Kagan offers an important and insightful study of American legal culture. Its chief thesis is that the American way of law is best described as ‘adversarial legalism,’ or the process by which policy making, implementation, and dispute resolution are dominated by lawyers and litigation.

Barry Scheck, Peter Neufeld, Jim Dwyer, Actual Innocence: When Justice Goes Wrong and How to Make It Right (2003)
Actual Innocence is an account of the work of Scheck's and Neufeld's "Innocence Project," describing some of the Project's most prominent and successful cases, and a scathing condemnation of the shortcomings of the American system of criminal justice.

Jeffrey Toobin, The Nine: Inside the Secret World of the Supreme Court (2008)
Despite a Court dominated by Republican appointees, Toobin paints not a conservative revolution but a period of intractable moderation.
II. Basic Legal Methods

Edward Levi, Introduction to Legal Reasoning (1962)
Another classic, widely recommended for beginning law students. It helps give substance to the mysterious phrase, "thinking like a lawyer." This one is old but still a thing of beauty.

Berring and Edinger, The Legal Research Survival Manual (2002)
This book is written to prepare the first-year law student for the first semester. It is short, flip and written by a Boalt professor and a Boalt reference librarian. It is no substitute for a course in legal research, but if you are coming to law school without any legal background, it is designed for you.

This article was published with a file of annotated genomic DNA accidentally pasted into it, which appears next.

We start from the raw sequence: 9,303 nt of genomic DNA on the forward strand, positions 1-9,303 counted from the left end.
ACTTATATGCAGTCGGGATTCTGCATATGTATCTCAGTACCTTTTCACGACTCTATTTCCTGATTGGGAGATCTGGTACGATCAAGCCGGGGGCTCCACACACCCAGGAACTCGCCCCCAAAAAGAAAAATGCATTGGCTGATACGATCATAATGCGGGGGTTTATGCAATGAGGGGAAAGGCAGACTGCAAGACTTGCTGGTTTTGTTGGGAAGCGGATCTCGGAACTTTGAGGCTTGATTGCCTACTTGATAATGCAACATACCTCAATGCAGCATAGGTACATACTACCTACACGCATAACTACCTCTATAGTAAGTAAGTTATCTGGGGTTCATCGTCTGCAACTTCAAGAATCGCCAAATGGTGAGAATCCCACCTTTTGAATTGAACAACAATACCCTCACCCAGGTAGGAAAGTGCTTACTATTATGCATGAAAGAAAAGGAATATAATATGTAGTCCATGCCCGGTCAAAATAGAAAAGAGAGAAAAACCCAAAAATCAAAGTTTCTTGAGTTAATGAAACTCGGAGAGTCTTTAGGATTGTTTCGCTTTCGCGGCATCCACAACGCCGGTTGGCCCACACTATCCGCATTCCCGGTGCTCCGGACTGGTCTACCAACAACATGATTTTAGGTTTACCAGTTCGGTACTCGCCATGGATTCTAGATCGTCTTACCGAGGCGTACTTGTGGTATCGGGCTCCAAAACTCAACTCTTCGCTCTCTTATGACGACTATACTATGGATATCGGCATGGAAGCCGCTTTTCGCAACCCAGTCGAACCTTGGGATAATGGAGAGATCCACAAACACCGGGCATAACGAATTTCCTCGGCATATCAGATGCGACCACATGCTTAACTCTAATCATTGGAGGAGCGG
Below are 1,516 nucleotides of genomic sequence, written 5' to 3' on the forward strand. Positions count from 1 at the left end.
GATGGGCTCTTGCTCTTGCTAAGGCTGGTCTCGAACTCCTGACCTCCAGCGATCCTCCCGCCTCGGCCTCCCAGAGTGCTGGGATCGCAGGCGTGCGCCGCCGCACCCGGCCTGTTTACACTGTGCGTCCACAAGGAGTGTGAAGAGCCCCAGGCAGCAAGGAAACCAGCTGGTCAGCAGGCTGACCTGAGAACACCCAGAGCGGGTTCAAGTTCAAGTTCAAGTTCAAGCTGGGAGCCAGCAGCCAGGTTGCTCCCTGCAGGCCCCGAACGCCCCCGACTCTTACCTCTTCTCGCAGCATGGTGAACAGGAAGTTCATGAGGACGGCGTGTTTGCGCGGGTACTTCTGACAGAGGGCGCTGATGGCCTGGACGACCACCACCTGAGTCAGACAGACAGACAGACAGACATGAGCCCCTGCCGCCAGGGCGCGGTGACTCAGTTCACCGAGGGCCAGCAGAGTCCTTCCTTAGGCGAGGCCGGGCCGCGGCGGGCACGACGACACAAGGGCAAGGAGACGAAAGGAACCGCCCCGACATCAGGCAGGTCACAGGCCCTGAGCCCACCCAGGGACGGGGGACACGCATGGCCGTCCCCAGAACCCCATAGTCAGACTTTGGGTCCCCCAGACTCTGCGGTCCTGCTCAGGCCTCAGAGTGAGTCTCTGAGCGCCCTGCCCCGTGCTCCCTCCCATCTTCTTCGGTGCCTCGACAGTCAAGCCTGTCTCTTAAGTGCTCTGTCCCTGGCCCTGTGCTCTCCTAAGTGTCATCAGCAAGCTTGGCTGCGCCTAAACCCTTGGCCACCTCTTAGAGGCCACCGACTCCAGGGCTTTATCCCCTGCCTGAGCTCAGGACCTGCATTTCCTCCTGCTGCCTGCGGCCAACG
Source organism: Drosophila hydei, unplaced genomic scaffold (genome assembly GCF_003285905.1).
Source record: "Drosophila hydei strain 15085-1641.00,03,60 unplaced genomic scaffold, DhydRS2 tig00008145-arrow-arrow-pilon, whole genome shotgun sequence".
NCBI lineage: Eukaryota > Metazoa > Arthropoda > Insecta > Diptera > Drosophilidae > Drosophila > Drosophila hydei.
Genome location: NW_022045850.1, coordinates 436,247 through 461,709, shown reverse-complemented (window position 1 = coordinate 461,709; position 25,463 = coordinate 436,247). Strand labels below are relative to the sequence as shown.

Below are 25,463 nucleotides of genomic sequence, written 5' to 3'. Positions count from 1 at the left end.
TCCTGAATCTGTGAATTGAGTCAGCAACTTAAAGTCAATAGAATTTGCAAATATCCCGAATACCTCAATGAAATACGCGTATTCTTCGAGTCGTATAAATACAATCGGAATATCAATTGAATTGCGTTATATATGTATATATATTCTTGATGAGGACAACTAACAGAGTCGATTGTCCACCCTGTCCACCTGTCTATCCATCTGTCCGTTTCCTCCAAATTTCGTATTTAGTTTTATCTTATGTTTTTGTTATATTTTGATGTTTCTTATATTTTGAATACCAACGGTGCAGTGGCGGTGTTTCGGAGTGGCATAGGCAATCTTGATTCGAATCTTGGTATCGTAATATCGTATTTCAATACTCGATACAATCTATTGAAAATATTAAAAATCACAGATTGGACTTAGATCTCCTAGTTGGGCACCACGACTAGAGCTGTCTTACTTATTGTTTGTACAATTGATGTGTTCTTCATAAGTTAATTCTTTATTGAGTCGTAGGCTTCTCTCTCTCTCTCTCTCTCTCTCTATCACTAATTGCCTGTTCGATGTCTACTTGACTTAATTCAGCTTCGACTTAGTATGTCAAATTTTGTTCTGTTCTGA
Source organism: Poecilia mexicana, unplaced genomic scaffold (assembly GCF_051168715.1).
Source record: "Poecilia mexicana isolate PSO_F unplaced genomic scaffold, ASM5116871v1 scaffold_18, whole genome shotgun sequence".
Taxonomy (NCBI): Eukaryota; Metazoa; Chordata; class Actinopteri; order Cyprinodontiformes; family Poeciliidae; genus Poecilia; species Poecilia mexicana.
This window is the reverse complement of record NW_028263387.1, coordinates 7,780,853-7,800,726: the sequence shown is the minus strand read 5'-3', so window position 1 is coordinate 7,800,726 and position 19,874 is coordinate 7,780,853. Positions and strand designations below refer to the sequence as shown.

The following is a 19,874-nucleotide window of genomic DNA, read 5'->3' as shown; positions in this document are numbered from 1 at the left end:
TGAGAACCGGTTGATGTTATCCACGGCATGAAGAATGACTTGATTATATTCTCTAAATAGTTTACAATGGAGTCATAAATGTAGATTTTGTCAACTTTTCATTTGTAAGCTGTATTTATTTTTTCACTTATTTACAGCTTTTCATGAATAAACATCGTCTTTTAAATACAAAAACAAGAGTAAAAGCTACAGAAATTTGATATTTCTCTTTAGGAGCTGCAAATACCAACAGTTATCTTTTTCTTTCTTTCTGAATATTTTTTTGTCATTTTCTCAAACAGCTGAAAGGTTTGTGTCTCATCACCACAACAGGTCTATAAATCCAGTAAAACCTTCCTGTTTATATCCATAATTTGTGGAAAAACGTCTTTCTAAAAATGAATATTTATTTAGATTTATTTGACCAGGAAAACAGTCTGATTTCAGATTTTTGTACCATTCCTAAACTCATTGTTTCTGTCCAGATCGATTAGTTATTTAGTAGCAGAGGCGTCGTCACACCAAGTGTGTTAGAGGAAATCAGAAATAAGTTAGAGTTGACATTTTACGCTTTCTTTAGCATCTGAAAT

III. Legal Fiction and Legal Realities

Mellisa Fay Greene, Praying for Sheetrock: A Work of Nonfiction (Reprint Edition, 1992)
Praying for Sheetrock tells the story of how an African-American union shop steward turned county commissioner, with the help of a group of legal services lawyers, worked profound social change in McIntosh County, Georgia. The book, written like a novel, has been described as a tale of how "large and important things happen in a very little place." Widely recommended.

Paula Sharp, Crows Over a Wheatfield (1998)
This is a beautifully written account of a woman judge who faces the challenge of overcoming her own past. This book explores issues of domestic violence, mental health, criminal law and the human spirit. Some truly memorable characters are there along the way. This is a great read.